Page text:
Live from DCC’15: Virtual Ability Helps People in the Real World

Live from Denver Comic Con: Virtual Ability Helps People in the Real World using Gaming Technology

It’s not just about comics at Denver Comic Con. Denver’s fandom is unique in supporting the efforts of education, through our associated nonprofit, Pop Culture Classroom, as well our new and unique gaming and development area, the E.D.G.E.

So, what is the E.D.G.E.? It’s our gaming and development experience expanded and redefined to include a wider variety of entertainment, gaming, creation and educational offerings in an experiential setting. It goes like this:

E: Entertainment, including videos, podcasts, streaming entertainment and more.

D: Development and Design, for all makers, DIY-ers, crafters, coders, engineers and developers.

G: Gamers, from the casual to the hardcore and from PC enthusiasts to console junkies.

E: Education, for like-minded people who think pop culture, gaming and other media are great platforms for teaching young people about the world.

Today, I visited the E.D.G.E. and the pleasure of meeting Alice Krueger, the President and founder of Virtual Ability, a nonprofit organization that builds communities of support for people with disabilities within virtual worlds. Within virtual worlds like Second Life, Virtual Ability enables professionals, researchers, caregivers and wounded warriors to explore the world once more. These fascinating virtual environments allow community members to go dancing, take walks in the virtual woods, climb mountains and go skydiving. It’s a pretty amazing application of technology.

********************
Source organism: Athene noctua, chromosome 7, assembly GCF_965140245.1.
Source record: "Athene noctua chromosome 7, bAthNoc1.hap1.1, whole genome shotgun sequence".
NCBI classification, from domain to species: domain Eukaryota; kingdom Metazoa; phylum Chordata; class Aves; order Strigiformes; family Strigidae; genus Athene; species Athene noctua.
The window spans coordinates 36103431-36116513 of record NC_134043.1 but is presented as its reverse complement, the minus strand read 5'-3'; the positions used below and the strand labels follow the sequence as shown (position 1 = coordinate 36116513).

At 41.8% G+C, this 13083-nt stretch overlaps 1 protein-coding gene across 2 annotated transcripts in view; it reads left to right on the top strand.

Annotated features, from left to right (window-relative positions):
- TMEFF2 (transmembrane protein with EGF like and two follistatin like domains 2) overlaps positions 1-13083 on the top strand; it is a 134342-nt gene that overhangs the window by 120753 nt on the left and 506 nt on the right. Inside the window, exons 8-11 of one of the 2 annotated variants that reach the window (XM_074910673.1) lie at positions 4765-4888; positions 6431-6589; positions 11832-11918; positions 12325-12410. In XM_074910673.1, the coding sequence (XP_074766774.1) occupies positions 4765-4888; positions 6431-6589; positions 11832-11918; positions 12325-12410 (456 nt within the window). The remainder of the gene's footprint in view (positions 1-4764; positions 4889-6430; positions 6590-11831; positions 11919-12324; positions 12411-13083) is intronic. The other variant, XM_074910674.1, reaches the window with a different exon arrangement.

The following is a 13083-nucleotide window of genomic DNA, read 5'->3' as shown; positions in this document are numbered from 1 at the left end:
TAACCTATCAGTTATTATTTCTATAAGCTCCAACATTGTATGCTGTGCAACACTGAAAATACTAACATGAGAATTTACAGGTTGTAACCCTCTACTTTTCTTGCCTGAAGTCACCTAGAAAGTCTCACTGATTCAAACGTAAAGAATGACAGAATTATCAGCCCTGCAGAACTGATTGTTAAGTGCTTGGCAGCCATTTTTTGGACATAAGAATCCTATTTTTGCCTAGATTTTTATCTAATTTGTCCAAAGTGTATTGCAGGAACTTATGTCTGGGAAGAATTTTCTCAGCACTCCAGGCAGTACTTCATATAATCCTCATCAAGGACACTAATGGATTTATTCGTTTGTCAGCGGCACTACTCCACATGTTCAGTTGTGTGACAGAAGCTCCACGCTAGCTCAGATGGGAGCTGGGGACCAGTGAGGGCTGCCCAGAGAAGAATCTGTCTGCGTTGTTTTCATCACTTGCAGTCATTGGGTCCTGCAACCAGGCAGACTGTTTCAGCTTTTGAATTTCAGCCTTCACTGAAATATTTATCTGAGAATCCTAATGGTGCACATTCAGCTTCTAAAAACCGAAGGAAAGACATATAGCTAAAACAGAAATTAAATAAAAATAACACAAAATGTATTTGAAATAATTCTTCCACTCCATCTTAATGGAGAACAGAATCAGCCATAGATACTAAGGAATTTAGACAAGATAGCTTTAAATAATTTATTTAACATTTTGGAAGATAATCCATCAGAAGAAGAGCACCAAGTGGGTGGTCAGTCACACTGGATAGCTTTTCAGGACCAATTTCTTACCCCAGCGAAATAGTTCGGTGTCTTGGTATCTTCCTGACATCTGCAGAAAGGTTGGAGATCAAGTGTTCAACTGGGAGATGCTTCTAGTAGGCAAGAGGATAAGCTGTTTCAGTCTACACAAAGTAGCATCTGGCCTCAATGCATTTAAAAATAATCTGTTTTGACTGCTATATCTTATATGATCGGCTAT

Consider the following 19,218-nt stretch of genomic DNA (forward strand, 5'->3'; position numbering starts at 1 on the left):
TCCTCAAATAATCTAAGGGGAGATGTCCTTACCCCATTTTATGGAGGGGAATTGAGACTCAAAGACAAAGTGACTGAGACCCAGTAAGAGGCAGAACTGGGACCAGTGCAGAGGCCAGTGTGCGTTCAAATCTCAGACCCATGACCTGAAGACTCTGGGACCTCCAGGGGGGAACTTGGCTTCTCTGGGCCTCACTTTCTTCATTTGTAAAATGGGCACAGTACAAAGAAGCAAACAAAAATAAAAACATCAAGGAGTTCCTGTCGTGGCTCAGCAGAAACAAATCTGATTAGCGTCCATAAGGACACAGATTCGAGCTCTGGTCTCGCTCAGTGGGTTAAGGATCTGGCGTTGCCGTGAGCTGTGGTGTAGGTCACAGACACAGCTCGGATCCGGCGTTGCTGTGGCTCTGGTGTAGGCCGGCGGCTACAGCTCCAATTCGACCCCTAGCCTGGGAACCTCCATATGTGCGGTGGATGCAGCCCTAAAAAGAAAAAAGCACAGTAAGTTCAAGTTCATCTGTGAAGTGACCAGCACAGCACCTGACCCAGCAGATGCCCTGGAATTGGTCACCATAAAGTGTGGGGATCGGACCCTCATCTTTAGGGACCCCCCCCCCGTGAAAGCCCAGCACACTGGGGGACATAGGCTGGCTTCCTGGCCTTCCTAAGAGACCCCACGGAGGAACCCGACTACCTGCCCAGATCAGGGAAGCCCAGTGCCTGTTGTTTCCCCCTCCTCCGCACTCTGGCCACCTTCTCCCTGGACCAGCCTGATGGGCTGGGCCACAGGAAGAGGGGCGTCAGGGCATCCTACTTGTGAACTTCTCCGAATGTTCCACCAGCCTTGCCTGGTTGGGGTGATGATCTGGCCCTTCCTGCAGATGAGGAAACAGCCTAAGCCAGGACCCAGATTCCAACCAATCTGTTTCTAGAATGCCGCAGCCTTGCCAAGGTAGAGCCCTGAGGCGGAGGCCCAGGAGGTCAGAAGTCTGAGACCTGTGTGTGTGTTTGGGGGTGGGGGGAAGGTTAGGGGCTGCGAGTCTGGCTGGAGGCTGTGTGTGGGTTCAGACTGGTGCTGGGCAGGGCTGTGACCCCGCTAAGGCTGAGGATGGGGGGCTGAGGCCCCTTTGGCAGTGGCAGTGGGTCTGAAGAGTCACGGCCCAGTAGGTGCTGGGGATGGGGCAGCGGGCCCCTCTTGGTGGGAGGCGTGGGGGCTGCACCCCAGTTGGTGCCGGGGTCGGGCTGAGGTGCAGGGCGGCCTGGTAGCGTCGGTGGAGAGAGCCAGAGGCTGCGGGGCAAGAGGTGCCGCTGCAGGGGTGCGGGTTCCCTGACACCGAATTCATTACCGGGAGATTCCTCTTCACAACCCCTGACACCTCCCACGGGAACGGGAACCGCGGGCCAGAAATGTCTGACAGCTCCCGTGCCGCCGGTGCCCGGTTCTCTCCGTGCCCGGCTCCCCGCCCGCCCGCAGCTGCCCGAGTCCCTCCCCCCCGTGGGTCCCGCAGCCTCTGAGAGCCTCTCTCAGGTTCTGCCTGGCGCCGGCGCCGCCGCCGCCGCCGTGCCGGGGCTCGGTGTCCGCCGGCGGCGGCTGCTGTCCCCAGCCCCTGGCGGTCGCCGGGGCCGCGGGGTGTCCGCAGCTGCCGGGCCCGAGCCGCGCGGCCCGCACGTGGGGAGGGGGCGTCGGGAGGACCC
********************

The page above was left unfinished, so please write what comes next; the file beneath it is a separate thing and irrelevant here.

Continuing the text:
Virtual Ability 2“Virtual Ability is a cross-disability peer support community in Second Life,” explained Kroeger, who roams Second Life as her virtual avatar, GentleHeron. “We provide education and entertainment to our community members and do outreach to the general population in Second Life.“ Most people don’t realize that in virtual environments, one out of every five persons has some kind of disability and that’s a higher percentage than in the general population outside the virtual world.”

The nonprofit organization partners with institutions around the country including schools of medicine, major universities, the American Cancer Society, the U.S. Army and Department of Defense and the Amputee Coalition of America to conduct leading-edge research in and about virtual world environments like Second Life, InWorldz and OpenSim.

“We have eight islands in Second Life,” explained Alex Alger, a former intern and new addition to Virtual Ability, Inc. “Our original island is Virtual Ability Island, which has an orientation path that has been used by 40,000 people just in the past few years. We also have Employee Able, which we built in partnership with the University of Hawaii for the purpose of pre-employment training for independent living centers. We have actually provided a variety of employment opportunities for people who are otherwise not allowed to work.”